Raspberry Pi Initial Setup


I recommend using one of the two kits below from Adafruit. Which one you should choose depends on the nature of your IoT project.

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Raspberry Pi 2 Model B Starter Pack

If you've never used a Raspberry Pi before, go with this kit. This kit contains everything you need to begin using the Pi with both Internet and hardware projects. The included electronic components allow you to follow Adafruit's Getting Started with Raspberry Pi learning tutorials.

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Onion Pi Pack w/Large Antenna

This kit contains just the things you need to get an Internet-connected Pi project up and running. The included SD is pre-loaded with a version of Raspbian with router and Tor proxy software, but you can always format and reinstall the distro you want.

Selecting a Distro

The Raspberry Pi is capable of running a large number of operating systems. The Embedded Linux Wiki maintains a comprehensive list of distros for the Pi. However, the folks at the Raspberry Pi Foundation host the most popular versions and the installer on their downloads page. If you want to keep things simple, go ahead and download NOOBS (New Out Of Box Software) with Raspbian included and skip to the next section. If you don't even want to do that, you can buy SD cards with the same software pre-installed. There is a second version called NOOBS-lite that does not include Raspbian which is used to download and install any of the officially supported distros. The advantages of using this is that the vanilla installer is much smaller in terms of disk space and the Pi will always install an up-to-date version of the desired distro. However, the Pi will need to be connected to the internet (either WiFi or Ethernet) in order to download the distro in-place.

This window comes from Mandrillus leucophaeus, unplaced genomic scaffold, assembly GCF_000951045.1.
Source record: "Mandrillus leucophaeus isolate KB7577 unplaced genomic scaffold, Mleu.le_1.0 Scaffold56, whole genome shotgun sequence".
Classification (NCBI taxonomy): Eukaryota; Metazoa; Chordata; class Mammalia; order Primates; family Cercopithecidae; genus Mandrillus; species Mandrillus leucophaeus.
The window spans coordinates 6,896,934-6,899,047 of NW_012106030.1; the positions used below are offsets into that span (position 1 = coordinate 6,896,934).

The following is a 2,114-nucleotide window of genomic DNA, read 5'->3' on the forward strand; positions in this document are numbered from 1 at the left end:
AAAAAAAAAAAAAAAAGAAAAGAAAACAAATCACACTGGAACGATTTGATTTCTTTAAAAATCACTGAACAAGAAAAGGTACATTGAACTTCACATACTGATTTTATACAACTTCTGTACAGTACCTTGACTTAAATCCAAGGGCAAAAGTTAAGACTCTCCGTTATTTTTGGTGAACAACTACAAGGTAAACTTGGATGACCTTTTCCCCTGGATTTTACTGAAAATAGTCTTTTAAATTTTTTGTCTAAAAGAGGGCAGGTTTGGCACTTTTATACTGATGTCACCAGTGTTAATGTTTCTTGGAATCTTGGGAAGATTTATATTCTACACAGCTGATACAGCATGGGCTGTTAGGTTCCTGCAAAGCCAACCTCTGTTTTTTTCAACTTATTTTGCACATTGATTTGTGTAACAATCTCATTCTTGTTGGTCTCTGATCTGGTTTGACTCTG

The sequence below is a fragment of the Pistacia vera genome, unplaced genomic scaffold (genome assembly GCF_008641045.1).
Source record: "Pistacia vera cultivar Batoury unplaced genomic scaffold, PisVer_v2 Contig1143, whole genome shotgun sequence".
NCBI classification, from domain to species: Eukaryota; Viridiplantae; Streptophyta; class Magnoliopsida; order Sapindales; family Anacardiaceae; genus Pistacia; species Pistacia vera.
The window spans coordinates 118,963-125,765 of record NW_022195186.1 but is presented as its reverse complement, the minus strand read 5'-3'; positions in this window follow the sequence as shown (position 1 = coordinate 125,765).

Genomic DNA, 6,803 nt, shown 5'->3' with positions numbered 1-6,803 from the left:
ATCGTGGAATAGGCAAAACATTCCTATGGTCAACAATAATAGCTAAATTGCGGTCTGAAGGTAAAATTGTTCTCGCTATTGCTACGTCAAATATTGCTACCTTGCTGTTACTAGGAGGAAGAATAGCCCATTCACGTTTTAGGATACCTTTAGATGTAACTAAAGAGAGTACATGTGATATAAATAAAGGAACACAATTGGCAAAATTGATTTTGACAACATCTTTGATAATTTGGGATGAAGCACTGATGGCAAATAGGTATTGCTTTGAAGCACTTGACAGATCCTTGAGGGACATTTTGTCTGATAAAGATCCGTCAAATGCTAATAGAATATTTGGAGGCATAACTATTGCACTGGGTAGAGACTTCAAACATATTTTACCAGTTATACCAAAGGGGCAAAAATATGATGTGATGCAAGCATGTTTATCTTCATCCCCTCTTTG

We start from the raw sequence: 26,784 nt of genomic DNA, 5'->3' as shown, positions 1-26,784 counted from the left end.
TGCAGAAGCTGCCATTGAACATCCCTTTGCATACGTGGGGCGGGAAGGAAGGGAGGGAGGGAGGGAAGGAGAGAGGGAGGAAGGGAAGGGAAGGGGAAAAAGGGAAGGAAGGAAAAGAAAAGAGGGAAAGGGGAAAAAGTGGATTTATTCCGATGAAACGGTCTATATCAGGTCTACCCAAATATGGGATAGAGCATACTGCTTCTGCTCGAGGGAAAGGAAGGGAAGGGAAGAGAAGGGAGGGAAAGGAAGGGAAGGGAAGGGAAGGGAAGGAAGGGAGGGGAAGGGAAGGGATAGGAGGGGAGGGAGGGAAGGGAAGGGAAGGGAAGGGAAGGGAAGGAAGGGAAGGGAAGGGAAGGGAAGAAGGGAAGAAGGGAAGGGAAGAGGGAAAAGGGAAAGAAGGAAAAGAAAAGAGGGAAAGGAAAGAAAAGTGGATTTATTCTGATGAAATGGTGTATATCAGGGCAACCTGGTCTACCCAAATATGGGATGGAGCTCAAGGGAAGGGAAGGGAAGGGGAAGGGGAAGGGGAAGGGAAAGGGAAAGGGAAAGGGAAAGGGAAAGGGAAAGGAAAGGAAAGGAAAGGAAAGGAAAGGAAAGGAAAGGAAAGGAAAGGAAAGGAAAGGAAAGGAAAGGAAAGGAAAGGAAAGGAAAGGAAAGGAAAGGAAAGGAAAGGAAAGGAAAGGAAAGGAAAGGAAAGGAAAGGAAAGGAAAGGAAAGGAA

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Raspbian -

Raspbian is a fork of Debian, the oldest and most supported version of Linux. It is the official distro from the Raspberry Pi Foundation and offers the biggest support community and hardware compatibility. Unless you need very low-level hardware access, this is the distro for you.